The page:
Children and Innocence

July 24, 2009

The following is a guest post from Greg Thiele who attends Petersham Baptist Church and is an Associate of CASE

A (Christian) friend of ours recently told us that for his son’s upcoming eleventh birthday, he is planning to take the boy and some friends to see an M-rated movie. We were surprised, to say the least: it is not so very long ago that we cautiously started allowing our children (ten and eight) to watch selected PG films.

What is wrong, one might ask, with an eleven-year-old (or an eight-year-old, for that matter) watching an M-rated movie? Are my wife and I too conservative? If most parents allow their children to do it, can there be anything wrong with it?

The first part of my answer lies in the guidelines for movie classifications themselves. According to advice from the Australian Government Attorney-General’s Department (here), films classified “M” are “not recommended for persons under 15 years of age”. Certainly, films with a given rating can vary greatly in their content and potential impact: but this rubs both ways. PG films, for instance, which apparently are regarded as innocuous by the great majority of parents (judging by the ages at which many children start watching them) can range from very mild, with perhaps one or two moments that, say, a six-year might find frightening ('The Lion, the Witch and the Wardrobe' is a good example of this), right through to films that are aimed principally at an adult audience and contain commensurately adult themes, and are therefore fundamentally unsuitable for children (this is going back a bit, but 'Drop Dead Fred' is an example of this latter kind that I am familiar with).

One of the concerns with PG films is that the term “Parental Guidance” is probably not clearly understood by some parents. The idea is not that all PG films are OK for children to watch as long as their parents watch along with them, and explain any confronting bits. Rather, it is that parents should exercise good judgement in deciding whether the film is suitable for their children in the first place (if necessary, by watching it first themselves, or at least having a very clear idea of the content). Perhaps “PD” (Parental Discretion) might be a more helpful term. Whatever the ages of their children, this is an area where parents need to exercise considerable care and wisdom.

The main concern is that children might be confronted with images or concepts which they do not have the ability to process or understand; and having a parent sitting alongside them will not necessarily have an ameliorating effect: my wife tells of a shocking image from a film she saw as a young child, in the company of her parents, which has stayed with her all her life. The effects of being exposed to such images might not be immediately apparent.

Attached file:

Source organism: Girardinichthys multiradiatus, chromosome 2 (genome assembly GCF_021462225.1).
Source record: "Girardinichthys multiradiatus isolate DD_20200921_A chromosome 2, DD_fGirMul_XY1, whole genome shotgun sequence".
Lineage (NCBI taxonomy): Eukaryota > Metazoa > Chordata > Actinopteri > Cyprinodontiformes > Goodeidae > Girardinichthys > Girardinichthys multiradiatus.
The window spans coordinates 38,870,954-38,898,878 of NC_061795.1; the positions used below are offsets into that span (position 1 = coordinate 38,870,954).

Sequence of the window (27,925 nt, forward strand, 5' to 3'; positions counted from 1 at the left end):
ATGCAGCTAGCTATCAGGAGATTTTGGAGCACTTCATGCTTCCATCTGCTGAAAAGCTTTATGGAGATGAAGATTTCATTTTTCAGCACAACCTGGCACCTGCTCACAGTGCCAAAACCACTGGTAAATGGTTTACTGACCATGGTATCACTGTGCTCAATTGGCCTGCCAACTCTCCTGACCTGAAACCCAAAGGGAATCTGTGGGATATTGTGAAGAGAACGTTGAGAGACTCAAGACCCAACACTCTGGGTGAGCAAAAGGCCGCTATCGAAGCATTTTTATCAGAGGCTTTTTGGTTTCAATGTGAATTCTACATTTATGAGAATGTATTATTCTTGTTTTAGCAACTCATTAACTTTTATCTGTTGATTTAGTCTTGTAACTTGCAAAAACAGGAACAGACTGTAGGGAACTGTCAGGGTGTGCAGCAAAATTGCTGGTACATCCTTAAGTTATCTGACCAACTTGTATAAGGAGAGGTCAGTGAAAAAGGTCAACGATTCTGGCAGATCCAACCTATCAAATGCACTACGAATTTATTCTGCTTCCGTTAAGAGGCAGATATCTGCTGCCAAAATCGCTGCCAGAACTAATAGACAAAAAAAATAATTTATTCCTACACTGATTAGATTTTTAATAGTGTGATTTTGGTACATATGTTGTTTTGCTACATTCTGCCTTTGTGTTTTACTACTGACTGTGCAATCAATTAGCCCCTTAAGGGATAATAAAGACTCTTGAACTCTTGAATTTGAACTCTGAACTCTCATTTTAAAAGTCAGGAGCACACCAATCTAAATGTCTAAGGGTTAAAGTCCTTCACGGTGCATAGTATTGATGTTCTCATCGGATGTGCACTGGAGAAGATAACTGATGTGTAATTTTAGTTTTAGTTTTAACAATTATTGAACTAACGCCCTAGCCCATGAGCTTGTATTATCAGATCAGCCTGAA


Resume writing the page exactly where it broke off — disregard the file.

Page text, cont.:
The tendency for children to be allowed (or even encouraged!) to watch films containing material they might not be mature enough to comprehend or otherwise process constitutes an aspect of the trend in contemporary society for children to be “pushed on” to the next age level in their thinking and habits. This is particularly evident in the case of young girls (so-called “pre-teens”) – a matter about which there has already been considerable debate. As parents of a ten-year-old girl, we experience the resisting of this trend as a constant battle: so often, it seems, children are encouraged to act/think/look in ways which, a couple of generations ago, would have been appropriate for children at least a couple of years older.

What is driving these changes? To suggest that the agenda is purely commercial seems simplistic; yet there is probably some truth in it: the more aware, savvy and (ostensibly) mature a child is, the more sophisticated (and expensive) will be the “toys” they will be in the market for, and the greater will be the gains for those manufacturing and selling (not to mention advertising and marketing) those commodities. Role models in the entertainment industries also probably play a part in encouraging children to look and act older than their age: and the kind of access today’s children have to images of celebrities via computers, DVDs and mobile phones was not yet even in the realm of fantasy when I was growing up 40-odd years ago.

Why, as a society, do we seem to find it difficult to let children be children: to grow up at their own pace, as it were? There is no easy answer. Perhaps it boils down to a question of innocence, and how we are to understand it. The bible does not have a sentimental attitude towards children: they are clearly represented as being implicated in the essential loss of human innocence that occurred at the Fall: “Surely I was sinful at birth”, writes the psalmist, “sinful from the time my mother conceived me” (Psalm 51:5). Yet it is possible to set alongside that truth a sense in which children are innocent – unversed in the ways of the world – and therefore in need of our protection.

Scripture clearly points out that children are a blessing from God, to be welcomed, as Jesus commanded us (Mark 9:36-37). We are to love our children - with compassion and tenderness (1 Thessalonians 2:7, 11,12; Psalm 103:13) - and provide them with the good things of God’s good creation (Luke 11:13).

Part of our duty of love and care towards our children consists in protecting them from influences that have power to harm them: whether from commercial interests that would see children as just another commodity to be exploited; or from societal influences that are less easy to define or understand, but no less dangerous for that.

Photo credit - Google Images

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